For what it's worth, I personally cannot imagine that Act 47 would withhold money for training in the Bureau of Building Inspection (BBI) for example, given their own alarming reports on the subject. Councilman Dowd asserted that "the vast majority" of the above fall into the category of U.R.A.-distributed funds. It is not known to me at what time the U.R.A. would be regularly scheduled to be in receipt of such funds, or at what time they would thereafter disperse them.

Sunday, June 28, 2009

Bus Tours Provide Food for Thought for Entire City

Northside United and its allies are making the case for a community benefits agreement to go along with a subsidized development project while hosting bus tours of the development zone and of nearby communities.

Post-Gazette reporter Diana Nelson-Jones sums up last Wednesday's experience as well as I can HERE.

The argument the coalition is making is neither simple nor absolute, so I highly recommend the two videos below (especially if you're not interested in reading). Both attempt to respond to the popularly held counter-arguments against pursuing CBA's.

Introductory presentations were made at the Letter Carriers Building. Here is Janice Parks, from the Young Men and Women's African Heritage Association:

Speakers took turns along the way, in the buses and during stops outside. Here is Ronell Guy, from the Northside Coalition for Fair Housing:

In addition to several residential communities, the tour featured the industrial park near Route 65, the site of the new casino, a stop at some of the green space between the stadiums, and a playground.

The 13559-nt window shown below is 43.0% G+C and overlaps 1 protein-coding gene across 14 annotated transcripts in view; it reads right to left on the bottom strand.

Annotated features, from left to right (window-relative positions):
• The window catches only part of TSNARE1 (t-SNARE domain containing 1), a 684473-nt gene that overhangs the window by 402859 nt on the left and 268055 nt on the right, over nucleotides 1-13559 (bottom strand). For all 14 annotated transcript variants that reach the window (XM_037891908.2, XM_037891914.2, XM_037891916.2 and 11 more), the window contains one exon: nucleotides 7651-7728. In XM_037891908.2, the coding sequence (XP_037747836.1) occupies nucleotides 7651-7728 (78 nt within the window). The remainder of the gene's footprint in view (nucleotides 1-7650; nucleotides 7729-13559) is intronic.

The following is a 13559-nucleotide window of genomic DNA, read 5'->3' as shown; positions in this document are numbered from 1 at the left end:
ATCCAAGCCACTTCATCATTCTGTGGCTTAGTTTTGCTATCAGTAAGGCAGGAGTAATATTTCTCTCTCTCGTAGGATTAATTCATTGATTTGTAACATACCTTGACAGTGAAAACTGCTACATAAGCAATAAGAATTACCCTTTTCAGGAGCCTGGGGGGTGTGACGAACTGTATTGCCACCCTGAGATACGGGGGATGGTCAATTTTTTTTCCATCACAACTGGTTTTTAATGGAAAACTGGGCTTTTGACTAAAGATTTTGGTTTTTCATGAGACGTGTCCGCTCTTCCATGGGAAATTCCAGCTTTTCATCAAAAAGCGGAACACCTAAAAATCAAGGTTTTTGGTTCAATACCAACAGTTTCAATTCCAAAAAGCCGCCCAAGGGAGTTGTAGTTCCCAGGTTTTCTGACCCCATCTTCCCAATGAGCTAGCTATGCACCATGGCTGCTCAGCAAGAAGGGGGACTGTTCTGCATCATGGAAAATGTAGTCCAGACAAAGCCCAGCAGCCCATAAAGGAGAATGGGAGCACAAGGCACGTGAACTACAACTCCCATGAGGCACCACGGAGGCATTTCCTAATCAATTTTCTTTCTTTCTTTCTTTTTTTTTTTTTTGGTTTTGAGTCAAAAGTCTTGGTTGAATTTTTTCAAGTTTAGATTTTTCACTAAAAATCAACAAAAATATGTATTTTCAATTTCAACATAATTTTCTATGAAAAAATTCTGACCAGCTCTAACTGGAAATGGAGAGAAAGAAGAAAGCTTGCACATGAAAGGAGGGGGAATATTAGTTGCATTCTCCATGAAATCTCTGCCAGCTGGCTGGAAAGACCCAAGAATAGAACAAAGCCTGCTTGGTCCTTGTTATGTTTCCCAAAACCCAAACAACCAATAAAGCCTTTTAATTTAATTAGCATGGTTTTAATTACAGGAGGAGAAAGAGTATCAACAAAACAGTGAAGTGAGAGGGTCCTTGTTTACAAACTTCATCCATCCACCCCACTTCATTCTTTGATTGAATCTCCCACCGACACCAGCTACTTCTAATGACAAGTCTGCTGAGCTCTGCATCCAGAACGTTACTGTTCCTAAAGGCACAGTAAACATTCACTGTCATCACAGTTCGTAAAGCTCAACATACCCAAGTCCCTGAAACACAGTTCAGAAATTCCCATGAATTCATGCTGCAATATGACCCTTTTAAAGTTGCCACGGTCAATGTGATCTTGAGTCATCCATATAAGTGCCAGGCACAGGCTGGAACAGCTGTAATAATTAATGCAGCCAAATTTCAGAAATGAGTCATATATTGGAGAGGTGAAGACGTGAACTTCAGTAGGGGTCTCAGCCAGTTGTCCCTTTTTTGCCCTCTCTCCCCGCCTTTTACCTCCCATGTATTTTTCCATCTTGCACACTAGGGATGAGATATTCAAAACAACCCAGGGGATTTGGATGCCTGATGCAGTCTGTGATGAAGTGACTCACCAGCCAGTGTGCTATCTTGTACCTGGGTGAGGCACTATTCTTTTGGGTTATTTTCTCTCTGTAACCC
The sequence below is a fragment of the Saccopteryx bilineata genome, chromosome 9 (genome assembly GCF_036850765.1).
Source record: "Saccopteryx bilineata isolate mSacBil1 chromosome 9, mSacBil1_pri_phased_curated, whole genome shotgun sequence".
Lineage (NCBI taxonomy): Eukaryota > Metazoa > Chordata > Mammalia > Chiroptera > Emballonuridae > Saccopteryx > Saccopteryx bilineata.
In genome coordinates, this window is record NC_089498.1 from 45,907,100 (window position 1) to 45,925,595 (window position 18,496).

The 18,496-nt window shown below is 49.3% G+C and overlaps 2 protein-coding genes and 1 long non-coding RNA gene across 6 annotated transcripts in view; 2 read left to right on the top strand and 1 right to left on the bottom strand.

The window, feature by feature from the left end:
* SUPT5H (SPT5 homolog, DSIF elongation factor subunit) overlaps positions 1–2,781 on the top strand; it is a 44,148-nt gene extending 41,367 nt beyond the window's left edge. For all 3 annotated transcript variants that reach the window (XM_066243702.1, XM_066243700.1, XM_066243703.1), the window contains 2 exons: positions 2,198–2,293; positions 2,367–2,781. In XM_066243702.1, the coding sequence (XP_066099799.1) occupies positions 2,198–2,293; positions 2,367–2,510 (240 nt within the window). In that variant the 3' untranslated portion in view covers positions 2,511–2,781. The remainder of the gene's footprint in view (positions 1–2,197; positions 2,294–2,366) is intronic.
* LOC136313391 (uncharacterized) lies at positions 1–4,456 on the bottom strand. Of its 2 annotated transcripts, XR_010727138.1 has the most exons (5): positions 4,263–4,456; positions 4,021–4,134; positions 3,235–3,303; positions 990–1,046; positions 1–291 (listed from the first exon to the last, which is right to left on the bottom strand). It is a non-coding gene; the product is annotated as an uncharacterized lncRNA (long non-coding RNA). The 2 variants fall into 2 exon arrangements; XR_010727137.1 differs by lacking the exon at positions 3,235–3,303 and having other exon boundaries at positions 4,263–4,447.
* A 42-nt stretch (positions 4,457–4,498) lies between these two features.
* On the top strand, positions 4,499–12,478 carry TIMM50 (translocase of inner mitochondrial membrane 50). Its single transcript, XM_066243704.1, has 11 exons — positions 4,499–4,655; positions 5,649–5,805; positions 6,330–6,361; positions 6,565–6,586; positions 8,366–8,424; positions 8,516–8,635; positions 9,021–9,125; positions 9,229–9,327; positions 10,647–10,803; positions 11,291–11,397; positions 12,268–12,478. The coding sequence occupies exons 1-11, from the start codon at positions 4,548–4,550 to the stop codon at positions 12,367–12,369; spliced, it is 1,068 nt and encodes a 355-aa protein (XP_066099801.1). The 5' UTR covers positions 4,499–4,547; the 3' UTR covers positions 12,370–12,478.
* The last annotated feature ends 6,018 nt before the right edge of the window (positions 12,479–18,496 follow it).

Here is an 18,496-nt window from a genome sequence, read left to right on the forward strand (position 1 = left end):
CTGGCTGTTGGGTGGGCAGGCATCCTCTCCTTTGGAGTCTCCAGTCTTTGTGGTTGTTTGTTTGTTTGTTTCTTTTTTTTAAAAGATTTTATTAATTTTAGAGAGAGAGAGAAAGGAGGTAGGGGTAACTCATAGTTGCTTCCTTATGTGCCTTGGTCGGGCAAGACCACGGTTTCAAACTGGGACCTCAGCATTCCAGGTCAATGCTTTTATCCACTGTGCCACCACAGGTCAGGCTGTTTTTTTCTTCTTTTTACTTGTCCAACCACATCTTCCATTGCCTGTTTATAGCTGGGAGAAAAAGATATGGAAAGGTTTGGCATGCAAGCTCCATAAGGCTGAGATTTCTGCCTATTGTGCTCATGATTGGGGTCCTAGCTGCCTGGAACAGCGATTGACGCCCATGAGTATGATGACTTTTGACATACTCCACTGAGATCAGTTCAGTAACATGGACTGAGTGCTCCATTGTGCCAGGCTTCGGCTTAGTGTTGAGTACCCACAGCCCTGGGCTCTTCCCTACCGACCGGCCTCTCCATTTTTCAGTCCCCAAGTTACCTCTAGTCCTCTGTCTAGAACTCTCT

Here are some of my own observations:

As the bus wound through the streets of Pittsburgh's North Side, I was struck by how many doorways and windows are boarded up compared with how many have doors and glass in them. It's possible the tour route was designed for that effect, but the frequent and obvious signs of blight reminded me of my own North Side neighborhood of Deutschtown or East Allegheny. I thought we were the exception rather than the rule on the North Side. Now I'm not so sure.

Upon approaching Rivers Casino-area construction, one of the other tour narrators noted dryly, "Tell me if anyone sees a female, or any minority working these jobs." In what seemed like a 300-400 yard stretch driving past active construction, this blogger could not find one, and nobody else called bingo.

Councilman Bill Peduto, Council nominees Robert Daniel Lavelle and Natalia Rudiak, and staff representing State Rep. Don Walko attended the tour. Rudiak mentioned to the Comet that she "did a little research": turns out her home in Carrick (the Scranton of Pittsburgh) is worth roughly $30 per square foot. This came by way of contrast to the $10 per square foot rates to be found on Pittsburgh's North Shore.

About four or five times during the tour, the tour guides had to point out, "this is where [somebody] recently got shot".

The tour often summoned to mind old displacements and grievances stemming from the construction of Route 65, the construction of Allegheny Center, the construction of the Veteran's Bridge and the construction of already established subsidized developments in the area. While passing beneath some railroad trestles on the way out of the Shore area, intermittent past promises from city government to beautify the entryways and egresses were recalled to some cynical amusement.

There were brief speeches from folks with organized labor, from the green movement, and one from a consortium of neighborhood ministries who spoke of a new public safety effort called the Holy Ground Campaign. The Mattress Factory provided bottled water on a hot day.